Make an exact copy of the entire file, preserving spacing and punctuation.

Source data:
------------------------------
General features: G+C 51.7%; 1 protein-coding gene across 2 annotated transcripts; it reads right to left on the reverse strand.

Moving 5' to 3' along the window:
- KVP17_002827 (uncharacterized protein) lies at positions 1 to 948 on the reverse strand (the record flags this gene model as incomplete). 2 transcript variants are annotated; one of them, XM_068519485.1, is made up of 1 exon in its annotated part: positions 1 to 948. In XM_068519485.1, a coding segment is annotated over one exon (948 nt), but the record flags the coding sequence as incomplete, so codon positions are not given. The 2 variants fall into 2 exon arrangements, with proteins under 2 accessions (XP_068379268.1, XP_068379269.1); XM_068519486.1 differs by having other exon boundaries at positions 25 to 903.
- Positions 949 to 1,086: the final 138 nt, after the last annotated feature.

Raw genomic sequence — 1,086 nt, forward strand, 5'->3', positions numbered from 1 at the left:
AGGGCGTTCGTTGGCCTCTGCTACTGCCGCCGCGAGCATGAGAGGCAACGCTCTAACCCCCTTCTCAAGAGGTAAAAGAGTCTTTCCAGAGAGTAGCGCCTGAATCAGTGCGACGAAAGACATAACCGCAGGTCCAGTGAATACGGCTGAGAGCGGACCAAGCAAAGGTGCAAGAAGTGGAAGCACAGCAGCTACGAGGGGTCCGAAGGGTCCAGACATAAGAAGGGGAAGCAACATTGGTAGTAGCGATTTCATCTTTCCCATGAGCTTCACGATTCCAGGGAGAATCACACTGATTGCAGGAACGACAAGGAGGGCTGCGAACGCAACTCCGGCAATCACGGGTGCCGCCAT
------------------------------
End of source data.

General features: G+C 51.7%; 1 protein-coding gene across 2 annotated transcripts; it reads right to left on the reverse strand.

Moving 5' to 3' along the window:
- KVP17_002827 (uncharacterized protein) lies at positions 1 to 948 on the reverse strand (the record flags this gene model as incomplete). 2 transcript variants are annotated; one of them, XM_068519485.1, is made up of 1 exon in its annotated part: positions 1 to 948. In XM_068519485.1, a coding segment is annotated over one exon (948 nt), but the record flags the coding sequence as incomplete, so codon positions are not given. The 2 variants fall into 2 exon arrangements, with proteins under 2 accessions (XP_068379268.1, XP_068379269.1); XM_068519486.1 differs by having other exon boundaries at positions 25 to 903.
- Positions 949 to 1,086: the final 138 nt, after the last annotated feature.

Raw genomic sequence — 1,086 nt, forward strand, 5'->3', positions numbered from 1 at the left:
AGGGCGTTCGTTGGCCTCTGCTACTGCCGCCGCGAGCATGAGAGGCAACGCTCTAACCCCCTTCTCAAGAGGTAAAAGAGTCTTTCCAGAGAGTAGCGCCTGAATCAGTGCGACGAAAGACATAACCGCAGGTCCAGTGAATACGGCTGAGAGCGGACCAAGCAAAGGTGCAAGAAGTGGAAGCACAGCAGCTACGAGGGGTCCGAAGGGTCCAGACATAAGAAGGGGAAGCAACATTGGTAGTAGCGATTTCATCTTTCCCATGAGCTTCACGATTCCAGGGAGAATCACACTGATTGCAGGAACGACAAGGAGGGCTGCGAACGCAACTCCGGCAATCACGGGTGCCGCCAT